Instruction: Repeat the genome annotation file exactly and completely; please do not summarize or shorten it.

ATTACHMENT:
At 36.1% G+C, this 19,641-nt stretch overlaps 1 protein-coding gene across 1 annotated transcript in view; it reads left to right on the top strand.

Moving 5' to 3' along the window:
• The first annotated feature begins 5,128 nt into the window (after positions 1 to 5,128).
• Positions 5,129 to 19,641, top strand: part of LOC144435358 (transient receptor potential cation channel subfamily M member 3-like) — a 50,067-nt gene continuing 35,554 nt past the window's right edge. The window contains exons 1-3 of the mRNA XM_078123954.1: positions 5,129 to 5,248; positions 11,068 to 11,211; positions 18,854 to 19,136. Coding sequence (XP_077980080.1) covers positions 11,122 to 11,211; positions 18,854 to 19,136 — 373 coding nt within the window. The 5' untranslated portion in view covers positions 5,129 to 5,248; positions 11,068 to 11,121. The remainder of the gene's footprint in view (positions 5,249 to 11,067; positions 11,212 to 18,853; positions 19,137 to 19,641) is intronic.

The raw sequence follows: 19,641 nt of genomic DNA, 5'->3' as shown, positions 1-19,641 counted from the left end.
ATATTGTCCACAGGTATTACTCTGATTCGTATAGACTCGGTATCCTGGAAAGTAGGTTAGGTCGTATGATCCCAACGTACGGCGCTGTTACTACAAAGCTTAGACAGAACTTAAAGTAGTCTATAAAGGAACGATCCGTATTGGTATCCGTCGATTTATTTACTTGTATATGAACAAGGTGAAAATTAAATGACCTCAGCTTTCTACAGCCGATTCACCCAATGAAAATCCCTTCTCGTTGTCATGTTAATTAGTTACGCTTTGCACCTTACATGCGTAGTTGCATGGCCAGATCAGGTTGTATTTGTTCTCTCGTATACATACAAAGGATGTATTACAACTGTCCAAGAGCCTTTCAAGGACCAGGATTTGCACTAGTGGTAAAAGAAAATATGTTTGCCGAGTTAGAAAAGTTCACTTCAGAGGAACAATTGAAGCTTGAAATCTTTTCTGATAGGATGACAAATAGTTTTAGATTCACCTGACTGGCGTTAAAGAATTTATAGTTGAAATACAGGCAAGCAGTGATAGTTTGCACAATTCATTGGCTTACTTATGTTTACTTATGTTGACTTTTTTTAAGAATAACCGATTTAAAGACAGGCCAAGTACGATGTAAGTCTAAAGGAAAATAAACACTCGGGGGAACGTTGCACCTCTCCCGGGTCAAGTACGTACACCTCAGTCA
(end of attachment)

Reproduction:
At 36.1% G+C, this 19,641-nt stretch overlaps 1 protein-coding gene across 1 annotated transcript in view; it reads left to right on the top strand.

Moving 5' to 3' along the window:
• The first annotated feature begins 5,128 nt into the window (after positions 1 to 5,128).
• Positions 5,129 to 19,641, top strand: part of LOC144435358 (transient receptor potential cation channel subfamily M member 3-like) — a 50,067-nt gene continuing 35,554 nt past the window's right edge. The window contains exons 1-3 of the mRNA XM_078123954.1: positions 5,129 to 5,248; positions 11,068 to 11,211; positions 18,854 to 19,136. Coding sequence (XP_077980080.1) covers positions 11,122 to 11,211; positions 18,854 to 19,136 — 373 coding nt within the window. The 5' untranslated portion in view covers positions 5,129 to 5,248; positions 11,068 to 11,121. The remainder of the gene's footprint in view (positions 5,249 to 11,067; positions 11,212 to 18,853; positions 19,137 to 19,641) is intronic.

The raw sequence follows: 19,641 nt of genomic DNA, 5'->3' as shown, positions 1-19,641 counted from the left end.
ATATTGTCCACAGGTATTACTCTGATTCGTATAGACTCGGTATCCTGGAAAGTAGGTTAGGTCGTATGATCCCAACGTACGGCGCTGTTACTACAAAGCTTAGACAGAACTTAAAGTAGTCTATAAAGGAACGATCCGTATTGGTATCCGTCGATTTATTTACTTGTATATGAACAAGGTGAAAATTAAATGACCTCAGCTTTCTACAGCCGATTCACCCAATGAAAATCCCTTCTCGTTGTCATGTTAATTAGTTACGCTTTGCACCTTACATGCGTAGTTGCATGGCCAGATCAGGTTGTATTTGTTCTCTCGTATACATACAAAGGATGTATTACAACTGTCCAAGAGCCTTTCAAGGACCAGGATTTGCACTAGTGGTAAAAGAAAATATGTTTGCCGAGTTAGAAAAGTTCACTTCAGAGGAACAATTGAAGCTTGAAATCTTTTCTGATAGGATGACAAATAGTTTTAGATTCACCTGACTGGCGTTAAAGAATTTATAGTTGAAATACAGGCAAGCAGTGATAGTTTGCACAATTCATTGGCTTACTTATGTTTACTTATGTTGACTTTTTTTAAGAATAACCGATTTAAAGACAGGCCAAGTACGATGTAAGTCTAAAGGAAAATAAACACTCGGGGGAACGTTGCACCTCTCCCGGGTCAAGTACGTACACCTCAGTCA